Kim Patrick Kobza is a co-founder of Neighborhood America, another company that helps companies build and grow communities. Kim has a great interest in leadership practices as well as community building — another angle to consider as you look at your own enterprise. Leading is hierarchical, but what about community? Communities, too, need leaders, and you’ll want to think about the kinds of people you need to attract to build the energy and activity you’re after.

Scott Parry has over 15 years of experience in the financial industry and is now the General Manager of AdvicePoint, Reuters’ Web 2.0 online community that connects investors, financial advisers, and investment product companies. Although his project is in beta, he’s done a great deal of work on analyzing needs and figuring out how to do early market testing, and thinking about types of community.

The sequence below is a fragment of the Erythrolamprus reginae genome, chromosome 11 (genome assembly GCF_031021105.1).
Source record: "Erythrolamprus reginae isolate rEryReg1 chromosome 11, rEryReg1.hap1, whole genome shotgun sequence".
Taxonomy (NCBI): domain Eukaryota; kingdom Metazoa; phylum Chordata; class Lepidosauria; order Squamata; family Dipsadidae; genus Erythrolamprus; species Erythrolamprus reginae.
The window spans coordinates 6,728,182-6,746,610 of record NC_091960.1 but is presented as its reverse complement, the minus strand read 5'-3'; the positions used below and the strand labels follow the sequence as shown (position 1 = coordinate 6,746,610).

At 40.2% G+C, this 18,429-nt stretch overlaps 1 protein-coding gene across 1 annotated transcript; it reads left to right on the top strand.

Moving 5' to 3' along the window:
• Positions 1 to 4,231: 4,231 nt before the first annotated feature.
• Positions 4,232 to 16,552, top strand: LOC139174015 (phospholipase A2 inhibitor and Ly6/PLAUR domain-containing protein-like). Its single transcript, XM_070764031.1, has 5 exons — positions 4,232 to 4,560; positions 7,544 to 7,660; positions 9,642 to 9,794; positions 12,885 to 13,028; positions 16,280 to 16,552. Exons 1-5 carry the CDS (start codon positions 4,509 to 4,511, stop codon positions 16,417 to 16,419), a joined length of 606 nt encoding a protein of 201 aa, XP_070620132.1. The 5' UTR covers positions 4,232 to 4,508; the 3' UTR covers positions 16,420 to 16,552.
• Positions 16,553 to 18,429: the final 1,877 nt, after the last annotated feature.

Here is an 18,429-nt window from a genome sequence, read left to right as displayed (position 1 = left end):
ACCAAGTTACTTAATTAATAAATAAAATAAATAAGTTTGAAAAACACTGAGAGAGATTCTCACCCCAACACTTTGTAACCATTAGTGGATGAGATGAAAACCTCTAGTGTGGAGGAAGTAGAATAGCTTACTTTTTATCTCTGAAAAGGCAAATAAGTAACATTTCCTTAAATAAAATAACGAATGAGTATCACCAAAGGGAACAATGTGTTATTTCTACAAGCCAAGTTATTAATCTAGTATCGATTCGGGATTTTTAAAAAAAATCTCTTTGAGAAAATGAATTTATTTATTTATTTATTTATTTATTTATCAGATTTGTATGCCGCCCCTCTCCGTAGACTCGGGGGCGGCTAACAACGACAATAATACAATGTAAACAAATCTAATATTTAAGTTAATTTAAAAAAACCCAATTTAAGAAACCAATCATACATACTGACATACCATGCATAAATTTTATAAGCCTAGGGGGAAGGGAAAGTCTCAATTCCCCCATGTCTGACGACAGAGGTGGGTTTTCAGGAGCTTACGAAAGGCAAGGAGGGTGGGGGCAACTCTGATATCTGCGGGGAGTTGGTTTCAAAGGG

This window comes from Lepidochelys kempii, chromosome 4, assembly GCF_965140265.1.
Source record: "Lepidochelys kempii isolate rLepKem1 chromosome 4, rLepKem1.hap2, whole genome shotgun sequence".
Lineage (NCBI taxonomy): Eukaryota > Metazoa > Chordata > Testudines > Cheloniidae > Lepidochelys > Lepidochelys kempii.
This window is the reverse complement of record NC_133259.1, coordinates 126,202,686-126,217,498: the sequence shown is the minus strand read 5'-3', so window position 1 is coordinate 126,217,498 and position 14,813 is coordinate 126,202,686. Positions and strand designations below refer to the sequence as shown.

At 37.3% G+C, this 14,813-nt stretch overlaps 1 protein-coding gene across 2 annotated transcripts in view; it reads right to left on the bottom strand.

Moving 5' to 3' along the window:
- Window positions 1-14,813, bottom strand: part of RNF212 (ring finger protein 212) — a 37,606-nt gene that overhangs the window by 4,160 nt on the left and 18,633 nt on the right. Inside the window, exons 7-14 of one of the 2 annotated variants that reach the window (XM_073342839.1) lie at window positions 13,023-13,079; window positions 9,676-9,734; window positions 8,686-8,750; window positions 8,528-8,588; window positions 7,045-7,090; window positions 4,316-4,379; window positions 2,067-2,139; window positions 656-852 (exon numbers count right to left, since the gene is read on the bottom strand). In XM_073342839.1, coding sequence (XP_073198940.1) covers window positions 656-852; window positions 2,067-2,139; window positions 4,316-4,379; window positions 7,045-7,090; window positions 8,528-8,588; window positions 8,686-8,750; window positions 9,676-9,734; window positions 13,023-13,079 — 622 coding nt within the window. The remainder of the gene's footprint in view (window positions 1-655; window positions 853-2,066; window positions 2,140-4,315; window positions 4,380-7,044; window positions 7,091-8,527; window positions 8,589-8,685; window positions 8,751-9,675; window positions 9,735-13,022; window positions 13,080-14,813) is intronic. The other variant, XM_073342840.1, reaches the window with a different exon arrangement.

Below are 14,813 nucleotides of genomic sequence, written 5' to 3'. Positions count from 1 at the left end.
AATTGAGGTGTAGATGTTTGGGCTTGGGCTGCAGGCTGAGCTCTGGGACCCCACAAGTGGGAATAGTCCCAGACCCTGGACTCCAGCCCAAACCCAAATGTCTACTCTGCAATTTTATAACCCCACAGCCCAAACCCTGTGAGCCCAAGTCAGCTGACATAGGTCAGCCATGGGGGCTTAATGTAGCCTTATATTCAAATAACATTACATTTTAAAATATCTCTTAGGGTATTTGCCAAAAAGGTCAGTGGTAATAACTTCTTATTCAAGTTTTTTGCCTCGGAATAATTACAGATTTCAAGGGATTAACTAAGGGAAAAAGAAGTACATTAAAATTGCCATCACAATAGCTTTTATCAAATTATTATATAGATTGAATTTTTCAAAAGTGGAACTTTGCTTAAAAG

David Teten is a highly experienced entrepreneur, who has built and sold several successful companies, and the founder and managing director of Nitron Circle of Experts. He also writes a column for Fast Company magazine, and from our conversations it’s clear that he has thought deeply about the social and business impact of online relationships.

We’ll be posting recommendations and resources online and all of us welcome your comments and questions.
Happy trick-or-treating!

To register for the next Brown Bag Lunch, Users as Editors: What’s the Key to Quality Social Media Content, visit